In a speech in New York earlier this month, Federal Reserve Governor, Lael Brainard, made a good case that many of the roadblocks we encountered over the past few years, may have turned the corner and instead of creating headwinds are generating tailwinds.
She believes that, in spite of “choppiness” and tightening in the beginning of 2018, conditions are ripe for growth. As one example she remarked that after two years of weak growth in 2015 and 2016, business spending on fixed investments grew by more than 6% in 2017.
In her own words, ”Although last year we faced a disconnect between the continued strengthening in the labor market and the step-down in inflation, mounting tailwinds at a time of full employment and above-trend growth tip the balance of considerations in my view. With greater confidence in achieving the inflation target, continued gradual increases in the federal funds rate are likely to be appropriate.”
Not only is that music to our ears, we have numbers that back it up, too.
Looking at these two charts, two things jump out: 1) deposits grew at an incredibly fast rate in the years following the housing bubble. At this same time, American consumers were paying down debt and trying to live more within their means. Flush with deposits and no one to loan them to, there was no need for banks to attract more deposits by raising deposit interest rates.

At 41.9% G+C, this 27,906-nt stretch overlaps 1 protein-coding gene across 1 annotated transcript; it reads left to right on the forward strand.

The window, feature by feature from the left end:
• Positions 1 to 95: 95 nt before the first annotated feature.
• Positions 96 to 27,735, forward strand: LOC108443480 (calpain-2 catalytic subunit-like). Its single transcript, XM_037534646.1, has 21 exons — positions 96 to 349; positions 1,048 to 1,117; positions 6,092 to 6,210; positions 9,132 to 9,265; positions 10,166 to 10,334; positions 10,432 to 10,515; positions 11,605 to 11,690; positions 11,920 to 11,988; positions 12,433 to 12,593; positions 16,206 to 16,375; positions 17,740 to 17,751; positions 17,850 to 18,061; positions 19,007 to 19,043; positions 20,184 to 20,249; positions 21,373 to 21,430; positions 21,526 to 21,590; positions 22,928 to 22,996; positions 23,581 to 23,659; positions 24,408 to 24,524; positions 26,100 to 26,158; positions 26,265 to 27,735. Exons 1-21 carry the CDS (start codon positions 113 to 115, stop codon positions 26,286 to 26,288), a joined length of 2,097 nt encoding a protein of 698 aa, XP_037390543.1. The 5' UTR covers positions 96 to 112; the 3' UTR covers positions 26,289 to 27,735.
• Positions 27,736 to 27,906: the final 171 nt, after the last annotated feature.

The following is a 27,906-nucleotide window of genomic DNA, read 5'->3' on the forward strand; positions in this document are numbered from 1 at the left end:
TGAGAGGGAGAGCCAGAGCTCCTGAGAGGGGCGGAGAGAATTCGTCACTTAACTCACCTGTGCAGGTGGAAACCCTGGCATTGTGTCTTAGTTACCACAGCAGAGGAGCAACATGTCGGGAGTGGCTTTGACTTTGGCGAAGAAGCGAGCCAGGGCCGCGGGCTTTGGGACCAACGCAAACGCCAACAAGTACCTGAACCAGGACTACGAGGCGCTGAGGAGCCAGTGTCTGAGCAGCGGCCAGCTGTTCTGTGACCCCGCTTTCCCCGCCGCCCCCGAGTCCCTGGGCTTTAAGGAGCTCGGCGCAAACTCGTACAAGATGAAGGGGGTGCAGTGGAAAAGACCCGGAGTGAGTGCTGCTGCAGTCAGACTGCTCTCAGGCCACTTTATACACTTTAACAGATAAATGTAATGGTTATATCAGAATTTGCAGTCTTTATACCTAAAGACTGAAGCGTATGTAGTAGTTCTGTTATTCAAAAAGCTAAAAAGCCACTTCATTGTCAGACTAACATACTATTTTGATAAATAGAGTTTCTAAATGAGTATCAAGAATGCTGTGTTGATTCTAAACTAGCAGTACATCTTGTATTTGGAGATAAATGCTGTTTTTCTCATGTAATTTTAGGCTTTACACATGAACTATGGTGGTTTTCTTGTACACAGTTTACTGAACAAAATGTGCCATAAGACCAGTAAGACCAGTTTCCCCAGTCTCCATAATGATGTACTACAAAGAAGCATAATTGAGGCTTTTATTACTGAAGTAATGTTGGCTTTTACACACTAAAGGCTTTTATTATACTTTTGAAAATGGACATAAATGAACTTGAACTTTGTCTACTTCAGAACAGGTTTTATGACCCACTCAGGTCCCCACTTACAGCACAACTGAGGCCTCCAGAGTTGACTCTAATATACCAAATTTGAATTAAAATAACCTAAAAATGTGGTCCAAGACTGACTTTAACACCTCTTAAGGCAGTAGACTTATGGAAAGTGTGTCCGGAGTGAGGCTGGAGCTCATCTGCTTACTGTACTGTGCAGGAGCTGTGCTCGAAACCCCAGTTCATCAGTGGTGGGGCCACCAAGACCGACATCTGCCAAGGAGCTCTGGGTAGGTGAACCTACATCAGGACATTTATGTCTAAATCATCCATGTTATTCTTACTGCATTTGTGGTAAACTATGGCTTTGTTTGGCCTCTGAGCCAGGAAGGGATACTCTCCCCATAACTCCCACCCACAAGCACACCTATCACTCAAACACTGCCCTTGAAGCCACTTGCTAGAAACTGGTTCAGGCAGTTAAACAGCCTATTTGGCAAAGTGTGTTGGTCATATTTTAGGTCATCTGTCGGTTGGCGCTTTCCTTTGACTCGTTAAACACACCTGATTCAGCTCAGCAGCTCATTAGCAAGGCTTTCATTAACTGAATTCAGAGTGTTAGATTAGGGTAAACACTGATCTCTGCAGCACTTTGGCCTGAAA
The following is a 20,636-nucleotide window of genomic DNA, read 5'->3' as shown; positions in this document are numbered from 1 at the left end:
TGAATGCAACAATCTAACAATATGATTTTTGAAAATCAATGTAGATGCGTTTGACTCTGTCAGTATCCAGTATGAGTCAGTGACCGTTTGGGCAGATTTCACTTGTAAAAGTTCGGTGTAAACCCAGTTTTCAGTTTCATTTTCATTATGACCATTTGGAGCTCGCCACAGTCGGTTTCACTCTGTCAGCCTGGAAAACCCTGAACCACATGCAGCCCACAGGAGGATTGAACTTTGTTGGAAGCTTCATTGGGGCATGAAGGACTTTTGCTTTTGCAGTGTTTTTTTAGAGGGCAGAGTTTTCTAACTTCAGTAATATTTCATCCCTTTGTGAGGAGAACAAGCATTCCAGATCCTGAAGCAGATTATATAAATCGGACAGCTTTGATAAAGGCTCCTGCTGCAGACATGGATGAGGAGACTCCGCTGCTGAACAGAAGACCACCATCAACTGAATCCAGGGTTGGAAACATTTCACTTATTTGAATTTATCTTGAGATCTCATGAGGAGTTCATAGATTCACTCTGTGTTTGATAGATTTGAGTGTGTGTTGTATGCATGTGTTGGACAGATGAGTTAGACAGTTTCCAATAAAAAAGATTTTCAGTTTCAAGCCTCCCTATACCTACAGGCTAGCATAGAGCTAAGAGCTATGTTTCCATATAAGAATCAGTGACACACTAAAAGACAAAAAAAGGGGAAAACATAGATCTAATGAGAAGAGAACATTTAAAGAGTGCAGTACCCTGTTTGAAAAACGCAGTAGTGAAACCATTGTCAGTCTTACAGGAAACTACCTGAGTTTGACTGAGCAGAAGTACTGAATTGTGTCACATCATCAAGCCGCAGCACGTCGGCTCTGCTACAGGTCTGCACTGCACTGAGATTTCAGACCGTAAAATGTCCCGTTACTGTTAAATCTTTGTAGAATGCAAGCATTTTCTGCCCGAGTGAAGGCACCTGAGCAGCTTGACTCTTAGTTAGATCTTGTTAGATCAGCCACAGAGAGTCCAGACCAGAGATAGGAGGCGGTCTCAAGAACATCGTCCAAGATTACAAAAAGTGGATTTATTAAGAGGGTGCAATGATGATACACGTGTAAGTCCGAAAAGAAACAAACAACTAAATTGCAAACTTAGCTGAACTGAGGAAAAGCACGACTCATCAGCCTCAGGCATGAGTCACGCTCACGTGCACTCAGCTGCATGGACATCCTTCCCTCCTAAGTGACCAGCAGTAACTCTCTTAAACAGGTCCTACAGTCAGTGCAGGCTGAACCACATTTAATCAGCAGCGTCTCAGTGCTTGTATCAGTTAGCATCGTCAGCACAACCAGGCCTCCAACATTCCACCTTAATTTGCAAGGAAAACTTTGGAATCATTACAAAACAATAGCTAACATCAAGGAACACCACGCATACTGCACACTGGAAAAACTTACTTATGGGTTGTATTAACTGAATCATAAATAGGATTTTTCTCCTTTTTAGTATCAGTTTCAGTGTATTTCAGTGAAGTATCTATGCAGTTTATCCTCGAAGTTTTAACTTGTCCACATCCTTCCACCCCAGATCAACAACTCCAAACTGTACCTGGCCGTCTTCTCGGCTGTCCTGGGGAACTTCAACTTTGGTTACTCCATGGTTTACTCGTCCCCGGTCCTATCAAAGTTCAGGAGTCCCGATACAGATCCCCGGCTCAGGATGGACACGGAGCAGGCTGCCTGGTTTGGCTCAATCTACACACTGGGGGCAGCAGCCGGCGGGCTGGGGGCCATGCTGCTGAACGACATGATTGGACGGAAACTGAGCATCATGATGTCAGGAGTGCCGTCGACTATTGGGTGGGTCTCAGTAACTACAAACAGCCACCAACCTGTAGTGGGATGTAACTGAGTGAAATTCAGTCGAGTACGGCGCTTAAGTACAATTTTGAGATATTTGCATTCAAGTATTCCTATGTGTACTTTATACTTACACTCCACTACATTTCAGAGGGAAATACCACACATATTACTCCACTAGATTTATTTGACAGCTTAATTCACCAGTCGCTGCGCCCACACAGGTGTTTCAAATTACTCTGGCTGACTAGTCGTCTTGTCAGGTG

Loan rates, on the other hand, began to rise right away. After a couple of years, consumers started to feel better about the economy and their job prospects and began borrowing again, but not enough to make the most out of all those deposits. From year-end 2010 to year-end 2017, deposits at U.S. banks grow more than 42% while loans grew less than 32%.
Banks still may not need to raise deposit rates from a loan demand perspective, but many are being pressured to do so anyway. That’s lucky for us. In the past year, the average CD rate has gone up nearly three quarters of a percent. And it will only continue upwards.